God Has Made Jesus Lord - Acts 2:36

By J. Dan Gill

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He took the captains of hundreds, the nobles, the governors, and all of the people of the land and brought the king from the house of the LORD. The procession came to the king’s house through the upper gate, and they seated the king on the royal throne. — 2 Chronicles 23:20

Excitement! Pomp and ceremony! Such is the bringing of Solomon into his palace. He is the king of Israel. Because of YHWH’s love for his people, he has given them rulers. He has given them lords.[1]  They are to establish his love, faithfulness, righteousness, mercy and truth.

Serve YHWH (the LORD) and Serve His Rulers

I am the LORD, your Holy One, the Creator of Israel, your King (Isa. 43:15).

The LORD God is their King. Yet he gives to his people men who rule on his behalf. The queen of Sheba tells Solomon:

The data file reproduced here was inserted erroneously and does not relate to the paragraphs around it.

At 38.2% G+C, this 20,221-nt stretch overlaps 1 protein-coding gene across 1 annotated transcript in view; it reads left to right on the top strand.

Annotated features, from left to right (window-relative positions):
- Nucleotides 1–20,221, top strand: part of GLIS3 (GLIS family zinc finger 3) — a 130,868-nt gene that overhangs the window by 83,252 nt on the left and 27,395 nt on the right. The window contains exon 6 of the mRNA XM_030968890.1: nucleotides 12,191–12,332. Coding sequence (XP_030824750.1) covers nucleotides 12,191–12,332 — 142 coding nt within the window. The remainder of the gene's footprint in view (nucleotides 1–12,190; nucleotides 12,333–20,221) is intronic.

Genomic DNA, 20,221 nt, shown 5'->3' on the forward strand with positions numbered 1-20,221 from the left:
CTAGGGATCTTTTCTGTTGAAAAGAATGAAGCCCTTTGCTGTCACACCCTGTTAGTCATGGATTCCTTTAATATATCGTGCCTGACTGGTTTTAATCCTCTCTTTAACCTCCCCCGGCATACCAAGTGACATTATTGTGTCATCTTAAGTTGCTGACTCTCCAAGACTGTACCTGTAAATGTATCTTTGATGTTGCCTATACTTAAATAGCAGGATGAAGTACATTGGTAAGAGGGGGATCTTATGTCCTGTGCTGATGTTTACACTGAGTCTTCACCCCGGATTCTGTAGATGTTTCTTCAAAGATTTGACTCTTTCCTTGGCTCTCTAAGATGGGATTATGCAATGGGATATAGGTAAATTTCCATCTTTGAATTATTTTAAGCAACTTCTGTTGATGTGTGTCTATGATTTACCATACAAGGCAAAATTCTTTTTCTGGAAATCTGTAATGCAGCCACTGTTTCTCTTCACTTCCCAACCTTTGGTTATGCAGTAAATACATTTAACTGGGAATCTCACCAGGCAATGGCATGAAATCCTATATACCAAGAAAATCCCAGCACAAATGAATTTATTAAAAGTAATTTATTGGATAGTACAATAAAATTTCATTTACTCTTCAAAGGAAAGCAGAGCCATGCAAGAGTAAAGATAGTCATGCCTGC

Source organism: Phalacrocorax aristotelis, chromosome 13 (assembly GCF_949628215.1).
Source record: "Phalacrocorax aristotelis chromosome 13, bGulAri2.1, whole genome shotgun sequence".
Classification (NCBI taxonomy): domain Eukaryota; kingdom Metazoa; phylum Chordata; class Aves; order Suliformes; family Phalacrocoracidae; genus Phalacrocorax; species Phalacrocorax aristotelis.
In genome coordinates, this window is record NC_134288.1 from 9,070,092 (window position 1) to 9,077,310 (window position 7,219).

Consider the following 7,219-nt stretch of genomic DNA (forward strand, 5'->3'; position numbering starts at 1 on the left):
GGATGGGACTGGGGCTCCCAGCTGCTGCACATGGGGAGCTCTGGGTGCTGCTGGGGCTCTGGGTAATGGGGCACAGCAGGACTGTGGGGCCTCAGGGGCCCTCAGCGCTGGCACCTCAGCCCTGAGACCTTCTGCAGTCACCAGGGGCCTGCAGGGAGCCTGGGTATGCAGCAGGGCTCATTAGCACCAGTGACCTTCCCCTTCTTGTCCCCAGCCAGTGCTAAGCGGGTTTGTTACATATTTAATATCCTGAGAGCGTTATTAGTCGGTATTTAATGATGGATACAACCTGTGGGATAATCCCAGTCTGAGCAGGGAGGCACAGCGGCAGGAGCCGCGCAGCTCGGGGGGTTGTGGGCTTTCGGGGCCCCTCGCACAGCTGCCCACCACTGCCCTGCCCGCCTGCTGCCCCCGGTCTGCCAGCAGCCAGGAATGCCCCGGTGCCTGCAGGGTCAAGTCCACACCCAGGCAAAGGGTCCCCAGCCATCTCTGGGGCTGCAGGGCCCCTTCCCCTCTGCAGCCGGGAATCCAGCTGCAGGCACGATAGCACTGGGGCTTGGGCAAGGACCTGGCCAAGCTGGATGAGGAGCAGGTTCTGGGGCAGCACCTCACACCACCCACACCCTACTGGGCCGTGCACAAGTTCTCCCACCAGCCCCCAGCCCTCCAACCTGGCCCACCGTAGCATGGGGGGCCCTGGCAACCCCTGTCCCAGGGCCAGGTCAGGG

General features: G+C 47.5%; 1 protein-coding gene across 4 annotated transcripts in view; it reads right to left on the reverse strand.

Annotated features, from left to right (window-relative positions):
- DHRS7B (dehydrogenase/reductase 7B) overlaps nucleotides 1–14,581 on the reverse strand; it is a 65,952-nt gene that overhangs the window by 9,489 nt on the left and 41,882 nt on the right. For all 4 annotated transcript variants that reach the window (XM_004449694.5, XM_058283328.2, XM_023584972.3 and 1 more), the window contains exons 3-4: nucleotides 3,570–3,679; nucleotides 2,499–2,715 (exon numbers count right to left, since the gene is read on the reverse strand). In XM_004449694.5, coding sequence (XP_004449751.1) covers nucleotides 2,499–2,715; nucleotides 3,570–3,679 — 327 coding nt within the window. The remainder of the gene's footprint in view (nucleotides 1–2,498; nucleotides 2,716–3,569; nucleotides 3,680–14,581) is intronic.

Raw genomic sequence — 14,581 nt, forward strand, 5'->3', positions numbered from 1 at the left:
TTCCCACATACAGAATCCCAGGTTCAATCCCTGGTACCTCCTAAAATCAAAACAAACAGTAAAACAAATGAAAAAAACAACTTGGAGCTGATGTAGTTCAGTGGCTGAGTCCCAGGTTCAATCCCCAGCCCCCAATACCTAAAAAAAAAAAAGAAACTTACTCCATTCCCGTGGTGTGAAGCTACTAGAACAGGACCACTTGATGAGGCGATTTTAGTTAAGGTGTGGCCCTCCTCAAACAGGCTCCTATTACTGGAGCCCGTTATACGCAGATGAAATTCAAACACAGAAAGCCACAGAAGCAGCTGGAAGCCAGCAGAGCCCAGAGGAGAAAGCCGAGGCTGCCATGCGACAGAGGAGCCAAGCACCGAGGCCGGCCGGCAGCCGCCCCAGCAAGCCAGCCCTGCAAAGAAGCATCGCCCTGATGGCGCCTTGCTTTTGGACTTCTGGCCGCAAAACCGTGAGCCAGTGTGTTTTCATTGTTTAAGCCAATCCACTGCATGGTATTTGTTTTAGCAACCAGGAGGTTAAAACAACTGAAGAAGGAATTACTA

Blessed be the LORD your God, who has delighted in you and set you on his throne as king for the LORD your God. Because your God loved Israel, to establish them forever, he has made you king so you may rule with justice and righteousness (2 Chron. 9:8).

The throne belongs to the LORD. It is God himself who has placed Solomon on the throne. God’s leaders owe their station to him. They are to follow him and govern on his behalf. As the prophet Samuel explains to the people:

If both you and the king who reigns over you will follow the LORD your God — then it will be well (1 Sam. 12:14).